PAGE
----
Year of the Snake

Published: December 9, 2013

The writer is a lawyer based in Lahore and studied law at Lincoln’s Inn and the London School of Economics. He tweets @AsadRahim

The Chinese knew in advance. Come 2013, they said, and the Year of the Snake would be upon us. But where the People’s Republic sees this slithery, scaly thing as a force for wisdom, the Islamic Republic (and most others) know it to be a hissy, malicious little killer lying in the grass.

Yes, such was 2013. That very first of January, while the privileged partied, seven NGO workers were shot dead in Swabi, doctors and educators working on child mortality. Six were women. It was murder that ushered the year in, and as sectarian hits mount across the country, it’s fitting that murder bleeds the year out.

It seems strange now to think of our enthusiasm going in. Optimists — or idiots, as we’re all thought of today — saw 2013 as the year that could have been, instead of just the year that was. A new parliament, a new president, a new PM, a new chief, a new chief justice, a New Deal for everyone — Roshan Pakistans and Naya Pakistans and Transition Pakistans. Maybe, we thought, safety and security — and kinder laws and better policy and sound economics weren’t far off?

We were right in a way: they’d have to be much closer to be considered ‘far off’. Polio made a comeback, so we made it an export. Drones murdered children, terrorists massacred churches. The Hazaras were attacked and attacked again. They showed us the meaning of human dignity, we showed far less. The rupee hit the roof, Karachi fell through the floor. Sectarian thugs made it mainstream, Malala made to leave, and Nabila never let in. General Musharraf was hit with Article 6; General Beg continued picking daisies a free man.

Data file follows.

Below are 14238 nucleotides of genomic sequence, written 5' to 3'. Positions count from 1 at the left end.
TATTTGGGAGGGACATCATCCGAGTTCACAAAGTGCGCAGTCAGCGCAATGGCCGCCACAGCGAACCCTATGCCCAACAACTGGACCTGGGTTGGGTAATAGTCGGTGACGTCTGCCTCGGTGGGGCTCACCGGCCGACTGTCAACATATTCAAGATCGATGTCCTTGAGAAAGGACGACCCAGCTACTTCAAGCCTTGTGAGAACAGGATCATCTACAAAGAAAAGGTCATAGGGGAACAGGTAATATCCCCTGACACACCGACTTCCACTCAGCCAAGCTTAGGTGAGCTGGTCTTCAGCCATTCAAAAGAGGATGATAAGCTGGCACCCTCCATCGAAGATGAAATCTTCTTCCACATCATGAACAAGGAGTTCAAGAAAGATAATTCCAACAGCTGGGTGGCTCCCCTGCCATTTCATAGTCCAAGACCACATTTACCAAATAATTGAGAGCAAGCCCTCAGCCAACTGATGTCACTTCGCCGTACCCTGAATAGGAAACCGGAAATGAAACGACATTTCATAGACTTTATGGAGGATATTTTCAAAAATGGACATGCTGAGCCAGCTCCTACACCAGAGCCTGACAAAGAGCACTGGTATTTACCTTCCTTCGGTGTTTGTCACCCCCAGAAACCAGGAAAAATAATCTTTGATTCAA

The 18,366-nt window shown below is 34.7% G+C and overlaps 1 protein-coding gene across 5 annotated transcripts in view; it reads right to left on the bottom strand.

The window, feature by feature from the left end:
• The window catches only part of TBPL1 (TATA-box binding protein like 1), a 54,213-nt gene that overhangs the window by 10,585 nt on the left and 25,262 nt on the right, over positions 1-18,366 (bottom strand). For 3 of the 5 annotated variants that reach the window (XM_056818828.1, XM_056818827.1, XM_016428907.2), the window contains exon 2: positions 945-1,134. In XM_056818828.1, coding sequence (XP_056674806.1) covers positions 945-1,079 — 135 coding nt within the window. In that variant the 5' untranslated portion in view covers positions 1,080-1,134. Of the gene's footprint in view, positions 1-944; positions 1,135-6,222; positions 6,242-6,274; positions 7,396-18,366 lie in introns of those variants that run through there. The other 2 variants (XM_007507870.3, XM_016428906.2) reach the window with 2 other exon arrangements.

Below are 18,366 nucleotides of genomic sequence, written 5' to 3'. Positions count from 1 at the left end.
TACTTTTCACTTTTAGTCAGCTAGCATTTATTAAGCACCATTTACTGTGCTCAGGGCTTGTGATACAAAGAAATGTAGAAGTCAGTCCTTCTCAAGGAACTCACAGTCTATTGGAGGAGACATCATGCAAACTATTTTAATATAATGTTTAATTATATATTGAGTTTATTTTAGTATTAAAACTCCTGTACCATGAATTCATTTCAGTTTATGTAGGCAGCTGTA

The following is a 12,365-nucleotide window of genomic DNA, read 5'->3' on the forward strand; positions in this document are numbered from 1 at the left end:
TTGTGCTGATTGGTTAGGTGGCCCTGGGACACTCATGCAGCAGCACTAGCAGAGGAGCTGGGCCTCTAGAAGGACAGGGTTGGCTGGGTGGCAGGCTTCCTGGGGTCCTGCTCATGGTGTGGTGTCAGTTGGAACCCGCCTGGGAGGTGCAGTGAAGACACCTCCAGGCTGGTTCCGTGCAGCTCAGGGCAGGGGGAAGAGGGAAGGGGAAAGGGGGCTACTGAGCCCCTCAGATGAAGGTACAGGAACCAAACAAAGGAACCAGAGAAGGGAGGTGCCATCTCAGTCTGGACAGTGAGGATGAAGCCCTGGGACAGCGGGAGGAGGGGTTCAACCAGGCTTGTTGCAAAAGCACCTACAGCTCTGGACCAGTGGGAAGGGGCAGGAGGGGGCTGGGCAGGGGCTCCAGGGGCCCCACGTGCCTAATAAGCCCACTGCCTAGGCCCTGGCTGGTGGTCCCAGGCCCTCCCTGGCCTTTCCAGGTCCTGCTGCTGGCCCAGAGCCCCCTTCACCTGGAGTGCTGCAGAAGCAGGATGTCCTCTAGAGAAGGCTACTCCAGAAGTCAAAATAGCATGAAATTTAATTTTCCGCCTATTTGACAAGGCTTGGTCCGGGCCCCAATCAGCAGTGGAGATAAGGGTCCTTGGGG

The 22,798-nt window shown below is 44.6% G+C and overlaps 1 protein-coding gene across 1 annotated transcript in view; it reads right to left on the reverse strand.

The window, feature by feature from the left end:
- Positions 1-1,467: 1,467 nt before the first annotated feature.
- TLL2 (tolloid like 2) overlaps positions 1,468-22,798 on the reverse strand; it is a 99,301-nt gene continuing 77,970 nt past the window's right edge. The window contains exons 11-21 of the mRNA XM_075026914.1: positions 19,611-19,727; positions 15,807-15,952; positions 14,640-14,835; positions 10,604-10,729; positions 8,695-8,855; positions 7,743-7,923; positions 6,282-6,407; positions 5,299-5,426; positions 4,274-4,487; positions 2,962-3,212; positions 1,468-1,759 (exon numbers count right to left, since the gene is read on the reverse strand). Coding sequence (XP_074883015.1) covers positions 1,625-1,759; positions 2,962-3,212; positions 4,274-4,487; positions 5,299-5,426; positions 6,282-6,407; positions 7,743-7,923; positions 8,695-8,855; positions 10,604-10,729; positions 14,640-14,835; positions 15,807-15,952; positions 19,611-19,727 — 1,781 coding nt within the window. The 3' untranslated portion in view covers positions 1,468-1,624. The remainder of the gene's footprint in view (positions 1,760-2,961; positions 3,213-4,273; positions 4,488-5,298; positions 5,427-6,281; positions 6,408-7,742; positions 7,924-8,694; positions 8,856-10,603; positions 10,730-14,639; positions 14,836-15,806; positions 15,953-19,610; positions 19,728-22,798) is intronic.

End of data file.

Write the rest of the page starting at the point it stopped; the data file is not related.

The crowd clapped politely when the judges flung YRG out the window, it then wept when Raja Pervaiz took up the job in his stead, a glossy-haired scam artist that left a grease mark on the white and green. The PPP may be right when they say Mr Ashraf will go down in history. They are wrong if they think it’ll be for anything besides banning YouTube.

But in a word, 2013 was about terror. Barring the Protection of Pakistan Ordinance, a kind of local PATRIOT Act that’d make Paul Wolfowitz delirious with joy, no reform came to pass. The PML-N prefers its municipal works to what Sarah Palin calls “that hopey-changey thing”. The PTI meanwhile lost three MPAs to terrorism, and left them there.

Yet, it was a terrific time for acquittals. As with militants in the north and mafias in the south, the attempt to free Shahrukh Jatoi broke our faith in the system. Make no mistake, whatever the ‘don’t-call-it-feudalism’ gents say, Mr Jatoi is every inch the card-carrying cancer that feudalism is: violent, vulgar, and stupid. His crime was as much a call to starve the feudal fever as much as the forgiveness so that he would be freed was to misunderstand these laws.

Having let off many a Raymond Davis, it’s time we better understand Qisas and Diyat. Most especially the fisad fil-arz test, which allows the court to convict regardless of parties compromising. That the law itself makes room for crimes against the state, as opposed to crimes against the individual, begs need for learned interpretation.

And only solid laws can set right lawless lands — because 2013 was also the year the BLA stole the show from all our other three-initial maniacs, and set one very famous house alight. However far metaphors go, the house was the Quaid-i-Azam’s. Since murdering the non-Baloch was greeted with sheer boredom, the BLA went the symbolic route, sending rockets and grenades hurtling into the home Muhammad Ali Jinnah spent his life’s flickering last lights. As the Ziarat Residency burned, the BLA men ran off without a scratch.